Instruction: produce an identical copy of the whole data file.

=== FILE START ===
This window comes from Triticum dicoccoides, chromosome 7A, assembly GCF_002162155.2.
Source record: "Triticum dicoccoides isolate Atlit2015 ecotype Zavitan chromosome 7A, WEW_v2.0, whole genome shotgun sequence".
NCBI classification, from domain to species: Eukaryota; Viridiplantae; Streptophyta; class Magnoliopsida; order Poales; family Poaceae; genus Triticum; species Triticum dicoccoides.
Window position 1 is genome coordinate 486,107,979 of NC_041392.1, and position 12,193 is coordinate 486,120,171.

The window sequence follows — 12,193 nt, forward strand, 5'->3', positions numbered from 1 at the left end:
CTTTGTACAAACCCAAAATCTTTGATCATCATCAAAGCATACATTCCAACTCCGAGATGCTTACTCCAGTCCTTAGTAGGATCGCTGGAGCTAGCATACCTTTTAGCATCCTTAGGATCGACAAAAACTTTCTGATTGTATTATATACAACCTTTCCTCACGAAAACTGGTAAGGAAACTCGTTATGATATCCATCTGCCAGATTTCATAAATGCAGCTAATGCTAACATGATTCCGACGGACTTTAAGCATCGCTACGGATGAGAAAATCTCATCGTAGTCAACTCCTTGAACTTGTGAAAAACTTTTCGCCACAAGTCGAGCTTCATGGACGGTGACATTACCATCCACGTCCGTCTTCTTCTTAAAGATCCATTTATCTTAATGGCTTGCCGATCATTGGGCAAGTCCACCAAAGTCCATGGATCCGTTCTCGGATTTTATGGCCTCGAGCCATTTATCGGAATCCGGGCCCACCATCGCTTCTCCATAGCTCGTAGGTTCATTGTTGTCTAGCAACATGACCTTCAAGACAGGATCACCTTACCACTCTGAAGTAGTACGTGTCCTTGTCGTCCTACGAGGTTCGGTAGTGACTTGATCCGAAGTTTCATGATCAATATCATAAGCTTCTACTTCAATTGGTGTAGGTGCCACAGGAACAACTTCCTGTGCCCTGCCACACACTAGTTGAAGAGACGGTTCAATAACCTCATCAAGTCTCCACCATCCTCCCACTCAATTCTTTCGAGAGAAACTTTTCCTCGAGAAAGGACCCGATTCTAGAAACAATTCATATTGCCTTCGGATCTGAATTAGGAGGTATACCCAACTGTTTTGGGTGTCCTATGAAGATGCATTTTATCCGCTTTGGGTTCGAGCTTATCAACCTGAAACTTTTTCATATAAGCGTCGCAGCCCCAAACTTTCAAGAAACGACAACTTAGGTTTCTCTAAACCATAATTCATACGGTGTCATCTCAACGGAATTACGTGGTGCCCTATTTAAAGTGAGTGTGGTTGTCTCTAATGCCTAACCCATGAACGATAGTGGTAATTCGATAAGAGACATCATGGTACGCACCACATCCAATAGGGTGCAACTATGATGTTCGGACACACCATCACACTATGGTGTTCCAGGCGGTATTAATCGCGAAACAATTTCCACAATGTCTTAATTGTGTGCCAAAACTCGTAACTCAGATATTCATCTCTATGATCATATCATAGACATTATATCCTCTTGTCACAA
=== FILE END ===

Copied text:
This window comes from Triticum dicoccoides, chromosome 7A, assembly GCF_002162155.2.
Source record: "Triticum dicoccoides isolate Atlit2015 ecotype Zavitan chromosome 7A, WEW_v2.0, whole genome shotgun sequence".
NCBI classification, from domain to species: Eukaryota; Viridiplantae; Streptophyta; class Magnoliopsida; order Poales; family Poaceae; genus Triticum; species Triticum dicoccoides.
Window position 1 is genome coordinate 486,107,979 of NC_041392.1, and position 12,193 is coordinate 486,120,171.

The window sequence follows — 12,193 nt, forward strand, 5'->3', positions numbered from 1 at the left end:
CTTTGTACAAACCCAAAATCTTTGATCATCATCAAAGCATACATTCCAACTCCGAGATGCTTACTCCAGTCCTTAGTAGGATCGCTGGAGCTAGCATACCTTTTAGCATCCTTAGGATCGACAAAAACTTTCTGATTGTATTATATACAACCTTTCCTCACGAAAACTGGTAAGGAAACTCGTTATGATATCCATCTGCCAGATTTCATAAATGCAGCTAATGCTAACATGATTCCGACGGACTTTAAGCATCGCTACGGATGAGAAAATCTCATCGTAGTCAACTCCTTGAACTTGTGAAAAACTTTTCGCCACAAGTCGAGCTTCATGGACGGTGACATTACCATCCACGTCCGTCTTCTTCTTAAAGATCCATTTATCTTAATGGCTTGCCGATCATTGGGCAAGTCCACCAAAGTCCATGGATCCGTTCTCGGATTTTATGGCCTCGAGCCATTTATCGGAATCCGGGCCCACCATCGCTTCTCCATAGCTCGTAGGTTCATTGTTGTCTAGCAACATGACCTTCAAGACAGGATCACCTTACCACTCTGAAGTAGTACGTGTCCTTGTCGTCCTACGAGGTTCGGTAGTGACTTGATCCGAAGTTTCATGATCAATATCATAAGCTTCTACTTCAATTGGTGTAGGTGCCACAGGAACAACTTCCTGTGCCCTGCCACACACTAGTTGAAGAGACGGTTCAATAACCTCATCAAGTCTCCACCATCCTCCCACTCAATTCTTTCGAGAGAAACTTTTCCTCGAGAAAGGACCCGATTCTAGAAACAATTCATATTGCCTTCGGATCTGAATTAGGAGGTATACCCAACTGTTTTGGGTGTCCTATGAAGATGCATTTTATCCGCTTTGGGTTCGAGCTTATCAACCTGAAACTTTTTCATATAAGCGTCGCAGCCCCAAACTTTCAAGAAACGACAACTTAGGTTTCTCTAAACCATAATTCATACGGTGTCATCTCAACGGAATTACGTGGTGCCCTATTTAAAGTGAGTGTGGTTGTCTCTAATGCCTAACCCATGAACGATAGTGGTAATTCGATAAGAGACATCATGGTACGCACCACATCCAATAGGGTGCAACTATGATGTTCGGACACACCATCACACTATGGTGTTCCAGGCGGTATTAATCGCGAAACAATTTCCACAATGTCTTAATTGTGTGCCAAAACTCGTAACTCAGATATTCATCTCTATGATCATATCATAGACATTATATCCTCTTGTCACAA